The legal age for marriage in each country varies, requiring additional special or parental consent. There are also different federal laws across provinces and states in Indonesia and Malaysia respectively. Nevertheless, a common phenomenon across all three countries is that the legal age of marriage of Muslim girls is lower than the requirement for non-Muslims; sometimes the onset of puberty is considered old enough. The requirement for a male guardian for a bride also plays a role in underage marriages, since the consent of the (virgin) bride is not expressly sought.
Despite arguments that brides are protected under Singapore’s shari’a lalw, I know of a friend whose sister was forcibly married to a man at the age of 19 by her father. Also, polygamous marriages are allowed for Muslims in all three countries – a comprehensive Malaysia-wide study of polygamy estimates as little as 2.5 percent and as much as 5.7 percent of all marriages per annum could be polygamous. In Singapore and Indonesia though, a Muslim woman may prepare a pre-nuptial contract that allows divorce in cases of polygamy. I know of some Muslim men in their fifties and sixties who marry a second or third wife, sometimes in secret and done overseas, and some resulting in the divorce of the first wife.
Interestingly, albeit ironically, one way for Muslim women in Singapore to gain access to the more egalitarian civil marriage and divorce laws available in their country is to declare themselves non-Muslim and register their marriage in a civil court – but this carries heavy social consequences. Muslim women in Malaysia are in a more complicated situation because their constitution conflates ethnicity (Malay) with religion (Islam), legally rendering all Malays as Muslims and vice-versa.
Like marriage laws, divorce laws also vary in these countries, with shari’a courts existing in parallel with secular courts. Unfortunately, the former provide less rights to Muslim women with regards to divorce, division of matrimonial property, alimony and custody of children. For example, in Singapore, a Muslim husband may divorce his wife in a variety of ways, with him having the exclusive right to talaq (divorce by repudiation).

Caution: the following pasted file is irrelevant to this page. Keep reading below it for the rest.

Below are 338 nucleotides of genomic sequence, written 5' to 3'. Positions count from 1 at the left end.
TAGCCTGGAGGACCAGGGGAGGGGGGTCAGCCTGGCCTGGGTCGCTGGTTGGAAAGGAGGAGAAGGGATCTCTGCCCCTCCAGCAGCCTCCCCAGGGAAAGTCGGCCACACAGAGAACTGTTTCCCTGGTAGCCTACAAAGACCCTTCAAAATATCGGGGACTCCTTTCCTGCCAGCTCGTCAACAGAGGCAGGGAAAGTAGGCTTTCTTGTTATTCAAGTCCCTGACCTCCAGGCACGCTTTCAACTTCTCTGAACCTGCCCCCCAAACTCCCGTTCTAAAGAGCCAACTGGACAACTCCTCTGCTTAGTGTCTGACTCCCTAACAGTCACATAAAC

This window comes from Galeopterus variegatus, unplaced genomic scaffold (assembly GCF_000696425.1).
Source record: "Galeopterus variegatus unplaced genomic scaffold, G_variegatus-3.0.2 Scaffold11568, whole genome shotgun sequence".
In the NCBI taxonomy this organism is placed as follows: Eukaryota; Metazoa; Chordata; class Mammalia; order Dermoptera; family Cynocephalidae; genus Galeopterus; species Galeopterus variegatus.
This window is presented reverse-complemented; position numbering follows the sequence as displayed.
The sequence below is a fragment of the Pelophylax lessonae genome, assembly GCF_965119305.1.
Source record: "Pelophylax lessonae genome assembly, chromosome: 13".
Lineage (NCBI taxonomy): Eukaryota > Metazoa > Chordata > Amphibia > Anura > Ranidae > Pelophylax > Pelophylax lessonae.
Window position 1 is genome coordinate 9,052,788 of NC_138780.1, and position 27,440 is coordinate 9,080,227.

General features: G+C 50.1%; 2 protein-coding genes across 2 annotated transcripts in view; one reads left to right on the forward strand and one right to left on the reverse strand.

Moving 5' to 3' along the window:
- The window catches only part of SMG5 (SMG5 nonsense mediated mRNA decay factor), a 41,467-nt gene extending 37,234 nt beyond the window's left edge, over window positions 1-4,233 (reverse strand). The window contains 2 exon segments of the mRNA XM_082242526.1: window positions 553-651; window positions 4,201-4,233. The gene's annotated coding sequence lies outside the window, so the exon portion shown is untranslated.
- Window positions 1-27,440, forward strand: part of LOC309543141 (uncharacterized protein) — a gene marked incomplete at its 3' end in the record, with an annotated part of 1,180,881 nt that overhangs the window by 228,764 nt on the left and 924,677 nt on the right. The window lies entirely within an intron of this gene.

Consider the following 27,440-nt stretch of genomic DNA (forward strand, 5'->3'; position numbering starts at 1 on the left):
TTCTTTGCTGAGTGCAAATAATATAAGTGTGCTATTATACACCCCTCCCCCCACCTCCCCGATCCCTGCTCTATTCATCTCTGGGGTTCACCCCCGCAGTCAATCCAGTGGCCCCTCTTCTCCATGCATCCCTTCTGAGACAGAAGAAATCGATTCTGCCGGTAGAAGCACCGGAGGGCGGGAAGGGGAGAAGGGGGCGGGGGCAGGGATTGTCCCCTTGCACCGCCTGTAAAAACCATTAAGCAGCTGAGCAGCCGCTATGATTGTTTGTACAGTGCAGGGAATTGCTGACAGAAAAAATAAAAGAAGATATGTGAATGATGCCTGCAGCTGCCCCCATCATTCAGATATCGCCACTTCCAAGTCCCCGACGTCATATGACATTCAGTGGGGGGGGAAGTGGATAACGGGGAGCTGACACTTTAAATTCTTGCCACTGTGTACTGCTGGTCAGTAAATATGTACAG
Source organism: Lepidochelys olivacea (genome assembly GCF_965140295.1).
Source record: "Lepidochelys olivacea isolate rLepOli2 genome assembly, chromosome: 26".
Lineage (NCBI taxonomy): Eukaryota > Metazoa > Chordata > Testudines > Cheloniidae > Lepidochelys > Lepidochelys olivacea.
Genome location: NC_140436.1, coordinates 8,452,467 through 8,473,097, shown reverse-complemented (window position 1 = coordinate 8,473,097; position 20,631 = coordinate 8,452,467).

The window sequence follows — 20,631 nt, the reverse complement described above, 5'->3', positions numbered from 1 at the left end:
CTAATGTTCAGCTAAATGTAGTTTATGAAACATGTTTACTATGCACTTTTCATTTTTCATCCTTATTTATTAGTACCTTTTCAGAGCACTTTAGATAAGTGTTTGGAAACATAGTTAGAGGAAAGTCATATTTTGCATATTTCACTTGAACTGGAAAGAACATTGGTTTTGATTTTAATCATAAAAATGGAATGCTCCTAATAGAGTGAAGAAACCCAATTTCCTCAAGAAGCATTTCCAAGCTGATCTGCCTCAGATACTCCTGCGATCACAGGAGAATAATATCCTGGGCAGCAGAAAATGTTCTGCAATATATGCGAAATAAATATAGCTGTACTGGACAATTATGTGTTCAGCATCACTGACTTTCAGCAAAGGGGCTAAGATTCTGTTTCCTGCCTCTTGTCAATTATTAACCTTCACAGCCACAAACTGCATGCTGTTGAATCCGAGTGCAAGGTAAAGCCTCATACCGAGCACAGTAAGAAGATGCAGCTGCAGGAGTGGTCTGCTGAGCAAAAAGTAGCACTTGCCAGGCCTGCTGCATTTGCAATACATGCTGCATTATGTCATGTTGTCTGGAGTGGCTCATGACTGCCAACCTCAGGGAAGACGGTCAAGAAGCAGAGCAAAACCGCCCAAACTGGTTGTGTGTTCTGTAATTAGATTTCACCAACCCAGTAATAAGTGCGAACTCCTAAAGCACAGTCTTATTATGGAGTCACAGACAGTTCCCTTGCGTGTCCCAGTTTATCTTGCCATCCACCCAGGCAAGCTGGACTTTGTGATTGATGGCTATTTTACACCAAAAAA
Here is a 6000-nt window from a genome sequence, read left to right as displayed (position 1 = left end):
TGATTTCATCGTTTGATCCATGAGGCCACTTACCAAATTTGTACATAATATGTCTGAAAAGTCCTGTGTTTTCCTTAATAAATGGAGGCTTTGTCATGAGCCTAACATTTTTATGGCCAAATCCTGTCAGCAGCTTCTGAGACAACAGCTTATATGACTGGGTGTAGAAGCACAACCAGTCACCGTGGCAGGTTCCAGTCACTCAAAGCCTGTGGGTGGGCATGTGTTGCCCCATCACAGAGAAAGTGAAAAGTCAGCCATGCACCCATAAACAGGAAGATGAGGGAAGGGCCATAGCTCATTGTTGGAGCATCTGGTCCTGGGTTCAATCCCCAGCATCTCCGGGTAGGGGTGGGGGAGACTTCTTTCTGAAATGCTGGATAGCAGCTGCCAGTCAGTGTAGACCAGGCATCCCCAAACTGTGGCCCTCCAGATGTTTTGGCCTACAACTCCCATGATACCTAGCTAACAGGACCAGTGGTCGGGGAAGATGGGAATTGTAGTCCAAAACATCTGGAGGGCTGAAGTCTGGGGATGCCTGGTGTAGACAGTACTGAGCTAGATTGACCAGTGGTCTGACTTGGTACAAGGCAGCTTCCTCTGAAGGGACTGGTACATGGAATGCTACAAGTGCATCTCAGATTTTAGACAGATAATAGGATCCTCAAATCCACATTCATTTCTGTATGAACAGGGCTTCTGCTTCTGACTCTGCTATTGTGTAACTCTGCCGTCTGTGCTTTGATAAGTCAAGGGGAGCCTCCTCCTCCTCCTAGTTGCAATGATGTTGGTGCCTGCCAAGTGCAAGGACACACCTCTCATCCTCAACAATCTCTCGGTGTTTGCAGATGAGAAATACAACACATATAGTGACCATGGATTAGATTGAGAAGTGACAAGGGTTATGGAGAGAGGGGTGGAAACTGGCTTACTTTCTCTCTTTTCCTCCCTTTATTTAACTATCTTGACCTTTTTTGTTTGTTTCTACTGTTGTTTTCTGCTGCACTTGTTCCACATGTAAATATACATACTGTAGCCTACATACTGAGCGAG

Both parties may seek a court-approved divorce by ta’liq, or the breach of the pre-nuptial contract. The wife can only seek two kinds of court-approved divorce: fasakh (annulation) based on the husband’s failure to provide financial, psychological, sexual, or physical maintenance, or khulu’ (divorce by redemption) based on complaints of either party finding difficulty in being obedient to God, or the wife to the husband. In this last type of divorce, a wife even has to pay the husband a sum of money.
Under Malaysia’s civil law, a husband who ‘neglects or refuses to maintain’ his wife and not provide maintenance can be brought to court and be forced to do so. However, under shari’a law, a husband may even seek matrimonial property from a wife he is divorcing, a clear violation of her Islamic right to keep matrimonial property. Again, while Malaysia has provided model statutes of the Islamic Family Law which ‘provides for greater protection of women’s rights’, different states make their own trimming amendments. In practice, crossing state boundaries makes it possible to evade court judgments and maintenance payments.
De jure and de facto
The introduction highlights some of the God-given rights that Muslim women enjoy. In practice however, with the existence of double legal systems and social norms, reality paints a different picture for Muslim women. The diversity of shari’a laws in states and provinces result in a muddled image of ‘Islamic law’ and great difficulty in enforcing the politico-legal sphere.
In the socio-cultural and economic spheres, social norms and traditional customs may interact with institutions to create interesting outcomes – the personal is also political. By educating both Muslim women and men on the rights that are due to Muslim women, Muslims can work together as an ummah towards establishing social justice in our communities.
,Definitions of zina can include adultery, premarital sex, and in the case of Pakistan, rape. While the Qur’an places the burden of proof on the accuser (24:4-5), the Pakistani Zina Ordinance requires a rapist’s confession or the female victim to produce ‘four pious male witnesses’ instead. For further information see Shahnaz Khan (2006), ‘Zina,Transnational Feminism and the Moral Regulation of Women’, Vancouver: UBC Press and Marie-Aimée Hélie-Lucas and Harsh Kapoor (Eds.) Women Living Under Muslim Laws (WLUML) Dossier 18.
 Clementine van Eck (2003) ‘Purified by Blood: Honour Killings amongst Turks in the Netherlands’, Amsterdam: Amsterdam University Press.
 Chandra Mohanty (1988) ‘Under Western Eyes: Feminist Scholarship and Colonial Discourses’, Feminist Review, no. 30.
 Bina Agarwal (1997) ‘Bargaining''and Gender Relations: Within and Beyond the Household’ Feminist Economics, 3(1):1-51.
 Ding Jo-Ann (21 July 2010) ‘TheImpact of Polygamy in Malaysia’, The Nut Graph.
 Norani Othman (16 July 2010) ‘Response to Comments in Article on Polygamy’, The Malaysian Insider.
 This includes a wife’s breach of a husband’s verbal contract, according to Syariah Court Singapore, ‘Types of Divorce’.
 WLUML (16 Jan 2006) ‘Malaysia: Family law bill unjust to Malaysian Muslim women’.
 Aminah Ahmad (1998) CountryBriefing Paper: Women in Malaysia, Asian Development Bank.